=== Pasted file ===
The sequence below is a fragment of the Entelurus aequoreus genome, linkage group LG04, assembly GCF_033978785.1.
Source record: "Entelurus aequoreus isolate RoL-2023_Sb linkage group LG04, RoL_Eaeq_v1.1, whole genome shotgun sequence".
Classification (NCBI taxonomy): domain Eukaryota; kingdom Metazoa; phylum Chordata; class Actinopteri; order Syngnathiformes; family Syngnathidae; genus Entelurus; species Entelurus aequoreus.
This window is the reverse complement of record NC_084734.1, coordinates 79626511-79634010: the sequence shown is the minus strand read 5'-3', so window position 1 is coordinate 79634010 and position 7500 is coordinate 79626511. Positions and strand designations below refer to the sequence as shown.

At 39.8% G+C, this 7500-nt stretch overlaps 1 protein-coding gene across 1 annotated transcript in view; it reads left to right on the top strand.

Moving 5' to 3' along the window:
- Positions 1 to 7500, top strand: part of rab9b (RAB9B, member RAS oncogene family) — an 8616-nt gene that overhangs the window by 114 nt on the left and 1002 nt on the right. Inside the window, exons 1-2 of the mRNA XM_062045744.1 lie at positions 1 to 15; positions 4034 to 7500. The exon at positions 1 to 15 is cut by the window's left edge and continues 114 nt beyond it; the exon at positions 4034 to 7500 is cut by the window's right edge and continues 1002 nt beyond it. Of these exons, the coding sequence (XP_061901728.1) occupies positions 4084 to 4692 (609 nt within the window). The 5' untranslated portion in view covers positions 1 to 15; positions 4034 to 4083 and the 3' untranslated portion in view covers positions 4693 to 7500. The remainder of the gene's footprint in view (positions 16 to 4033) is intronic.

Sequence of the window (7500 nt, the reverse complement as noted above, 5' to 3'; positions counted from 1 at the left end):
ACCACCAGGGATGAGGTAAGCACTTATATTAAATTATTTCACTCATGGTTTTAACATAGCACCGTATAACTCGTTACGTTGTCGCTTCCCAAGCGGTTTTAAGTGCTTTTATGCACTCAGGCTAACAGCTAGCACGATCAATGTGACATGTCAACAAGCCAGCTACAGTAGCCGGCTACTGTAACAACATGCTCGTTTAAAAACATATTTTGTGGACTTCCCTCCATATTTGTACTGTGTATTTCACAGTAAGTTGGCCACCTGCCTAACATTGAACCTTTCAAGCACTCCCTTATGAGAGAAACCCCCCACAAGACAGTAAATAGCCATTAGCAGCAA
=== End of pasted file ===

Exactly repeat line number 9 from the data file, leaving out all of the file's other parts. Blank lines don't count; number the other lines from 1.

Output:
ACCACCAGGGATGAGGTAAGCACTTATATTAAATTATTTCACTCATGGTTTTAACATAGCACCGTATAACTCGTTACGTTGTCGCTTCCCAAGCGGTTTTAAGTGCTTTTATGCACTCAGGCTAACAGCTAGCACGATCAATGTGACATGTCAACAAGCCAGCTACAGTAGCCGGCTACTGTAACAACATGCTCGTTTAAAAACATATTTTGTGGACTTCCCTCCATATTTGTACTGTGTATTTCACAGTAAGTTGGCCACCTGCCTAACATTGAACCTTTCAAGCACTCCCTTATGAGAGAAACCCCCCACAAGACAGTAAATAGCCATTAGCAGCAA